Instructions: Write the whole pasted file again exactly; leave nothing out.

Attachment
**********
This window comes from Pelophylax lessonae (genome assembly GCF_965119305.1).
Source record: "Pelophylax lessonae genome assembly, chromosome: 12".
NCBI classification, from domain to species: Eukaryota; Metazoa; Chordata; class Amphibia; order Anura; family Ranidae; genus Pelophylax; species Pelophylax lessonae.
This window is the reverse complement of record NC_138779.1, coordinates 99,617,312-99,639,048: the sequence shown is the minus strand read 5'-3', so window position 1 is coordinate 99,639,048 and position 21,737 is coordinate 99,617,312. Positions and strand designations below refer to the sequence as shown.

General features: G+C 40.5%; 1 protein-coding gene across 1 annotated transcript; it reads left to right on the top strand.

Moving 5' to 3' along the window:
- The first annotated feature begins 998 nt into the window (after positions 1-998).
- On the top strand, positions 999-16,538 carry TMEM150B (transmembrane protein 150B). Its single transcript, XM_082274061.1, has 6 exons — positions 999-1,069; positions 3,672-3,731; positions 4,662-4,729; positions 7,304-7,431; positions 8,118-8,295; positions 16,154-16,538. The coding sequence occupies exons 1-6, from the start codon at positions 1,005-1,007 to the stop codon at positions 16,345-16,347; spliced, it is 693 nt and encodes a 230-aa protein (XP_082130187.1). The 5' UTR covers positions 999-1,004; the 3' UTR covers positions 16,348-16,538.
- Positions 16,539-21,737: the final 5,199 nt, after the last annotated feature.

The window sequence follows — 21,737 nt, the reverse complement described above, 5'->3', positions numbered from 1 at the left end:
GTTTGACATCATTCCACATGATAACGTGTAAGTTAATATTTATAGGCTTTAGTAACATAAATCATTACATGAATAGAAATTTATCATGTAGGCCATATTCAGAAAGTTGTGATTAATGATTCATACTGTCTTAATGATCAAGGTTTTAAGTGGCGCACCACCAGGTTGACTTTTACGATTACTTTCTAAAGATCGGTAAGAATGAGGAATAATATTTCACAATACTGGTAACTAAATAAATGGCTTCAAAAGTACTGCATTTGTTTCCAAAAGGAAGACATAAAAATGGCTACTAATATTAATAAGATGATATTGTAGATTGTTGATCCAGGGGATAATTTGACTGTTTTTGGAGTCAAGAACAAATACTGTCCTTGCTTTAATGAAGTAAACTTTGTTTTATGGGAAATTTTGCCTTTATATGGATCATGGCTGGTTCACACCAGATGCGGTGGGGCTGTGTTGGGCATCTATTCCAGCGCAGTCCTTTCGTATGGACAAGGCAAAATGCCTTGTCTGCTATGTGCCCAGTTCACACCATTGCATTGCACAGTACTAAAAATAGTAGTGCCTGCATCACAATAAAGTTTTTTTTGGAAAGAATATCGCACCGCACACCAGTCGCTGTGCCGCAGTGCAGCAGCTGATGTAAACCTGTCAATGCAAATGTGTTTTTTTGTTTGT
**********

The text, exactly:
This window comes from Pelophylax lessonae (genome assembly GCF_965119305.1).
Source record: "Pelophylax lessonae genome assembly, chromosome: 12".
NCBI classification, from domain to species: Eukaryota; Metazoa; Chordata; class Amphibia; order Anura; family Ranidae; genus Pelophylax; species Pelophylax lessonae.
This window is the reverse complement of record NC_138779.1, coordinates 99,617,312-99,639,048: the sequence shown is the minus strand read 5'-3', so window position 1 is coordinate 99,639,048 and position 21,737 is coordinate 99,617,312. Positions and strand designations below refer to the sequence as shown.

General features: G+C 40.5%; 1 protein-coding gene across 1 annotated transcript; it reads left to right on the top strand.

Moving 5' to 3' along the window:
- The first annotated feature begins 998 nt into the window (after positions 1-998).
- On the top strand, positions 999-16,538 carry TMEM150B (transmembrane protein 150B). Its single transcript, XM_082274061.1, has 6 exons — positions 999-1,069; positions 3,672-3,731; positions 4,662-4,729; positions 7,304-7,431; positions 8,118-8,295; positions 16,154-16,538. The coding sequence occupies exons 1-6, from the start codon at positions 1,005-1,007 to the stop codon at positions 16,345-16,347; spliced, it is 693 nt and encodes a 230-aa protein (XP_082130187.1). The 5' UTR covers positions 999-1,004; the 3' UTR covers positions 16,348-16,538.
- Positions 16,539-21,737: the final 5,199 nt, after the last annotated feature.

The window sequence follows — 21,737 nt, the reverse complement described above, 5'->3', positions numbered from 1 at the left end:
GTTTGACATCATTCCACATGATAACGTGTAAGTTAATATTTATAGGCTTTAGTAACATAAATCATTACATGAATAGAAATTTATCATGTAGGCCATATTCAGAAAGTTGTGATTAATGATTCATACTGTCTTAATGATCAAGGTTTTAAGTGGCGCACCACCAGGTTGACTTTTACGATTACTTTCTAAAGATCGGTAAGAATGAGGAATAATATTTCACAATACTGGTAACTAAATAAATGGCTTCAAAAGTACTGCATTTGTTTCCAAAAGGAAGACATAAAAATGGCTACTAATATTAATAAGATGATATTGTAGATTGTTGATCCAGGGGATAATTTGACTGTTTTTGGAGTCAAGAACAAATACTGTCCTTGCTTTAATGAAGTAAACTTTGTTTTATGGGAAATTTTGCCTTTATATGGATCATGGCTGGTTCACACCAGATGCGGTGGGGCTGTGTTGGGCATCTATTCCAGCGCAGTCCTTTCGTATGGACAAGGCAAAATGCCTTGTCTGCTATGTGCCCAGTTCACACCATTGCATTGCACAGTACTAAAAATAGTAGTGCCTGCATCACAATAAAGTTTTTTTTGGAAAGAATATCGCACCGCACACCAGTCGCTGTGCCGCAGTGCAGCAGCTGATGTAAACCTGTCAATGCAAATGTGTTTTTTTGTTTGT